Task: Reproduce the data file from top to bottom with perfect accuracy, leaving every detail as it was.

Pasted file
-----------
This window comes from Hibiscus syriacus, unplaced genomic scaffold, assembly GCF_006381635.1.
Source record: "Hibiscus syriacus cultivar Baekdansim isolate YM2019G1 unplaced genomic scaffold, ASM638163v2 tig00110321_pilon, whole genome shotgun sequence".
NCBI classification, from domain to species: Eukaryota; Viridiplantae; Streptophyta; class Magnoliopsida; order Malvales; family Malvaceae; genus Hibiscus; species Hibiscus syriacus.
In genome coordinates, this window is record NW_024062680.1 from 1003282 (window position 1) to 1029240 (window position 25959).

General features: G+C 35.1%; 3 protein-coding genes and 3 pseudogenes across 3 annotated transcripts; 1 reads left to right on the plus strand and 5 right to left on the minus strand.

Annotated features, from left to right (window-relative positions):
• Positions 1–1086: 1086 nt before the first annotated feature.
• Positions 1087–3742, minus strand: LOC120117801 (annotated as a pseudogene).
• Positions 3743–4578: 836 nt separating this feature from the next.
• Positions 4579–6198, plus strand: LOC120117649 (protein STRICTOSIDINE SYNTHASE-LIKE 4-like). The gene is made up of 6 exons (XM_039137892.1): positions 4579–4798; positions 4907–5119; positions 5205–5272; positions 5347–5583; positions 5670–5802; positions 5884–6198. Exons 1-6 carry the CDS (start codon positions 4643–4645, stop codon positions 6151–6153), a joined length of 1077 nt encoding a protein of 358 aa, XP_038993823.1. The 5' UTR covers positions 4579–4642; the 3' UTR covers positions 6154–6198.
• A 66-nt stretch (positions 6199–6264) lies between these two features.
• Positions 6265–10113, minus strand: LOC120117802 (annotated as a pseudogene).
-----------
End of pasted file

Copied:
This window comes from Hibiscus syriacus, unplaced genomic scaffold, assembly GCF_006381635.1.
Source record: "Hibiscus syriacus cultivar Baekdansim isolate YM2019G1 unplaced genomic scaffold, ASM638163v2 tig00110321_pilon, whole genome shotgun sequence".
NCBI classification, from domain to species: Eukaryota; Viridiplantae; Streptophyta; class Magnoliopsida; order Malvales; family Malvaceae; genus Hibiscus; species Hibiscus syriacus.
In genome coordinates, this window is record NW_024062680.1 from 1003282 (window position 1) to 1029240 (window position 25959).

General features: G+C 35.1%; 3 protein-coding genes and 3 pseudogenes across 3 annotated transcripts; 1 reads left to right on the plus strand and 5 right to left on the minus strand.

Annotated features, from left to right (window-relative positions):
• Positions 1–1086: 1086 nt before the first annotated feature.
• Positions 1087–3742, minus strand: LOC120117801 (annotated as a pseudogene).
• Positions 3743–4578: 836 nt separating this feature from the next.
• Positions 4579–6198, plus strand: LOC120117649 (protein STRICTOSIDINE SYNTHASE-LIKE 4-like). The gene is made up of 6 exons (XM_039137892.1): positions 4579–4798; positions 4907–5119; positions 5205–5272; positions 5347–5583; positions 5670–5802; positions 5884–6198. Exons 1-6 carry the CDS (start codon positions 4643–4645, stop codon positions 6151–6153), a joined length of 1077 nt encoding a protein of 358 aa, XP_038993823.1. The 5' UTR covers positions 4579–4642; the 3' UTR covers positions 6154–6198.
• A 66-nt stretch (positions 6199–6264) lies between these two features.
• Positions 6265–10113, minus strand: LOC120117802 (annotated as a pseudogene).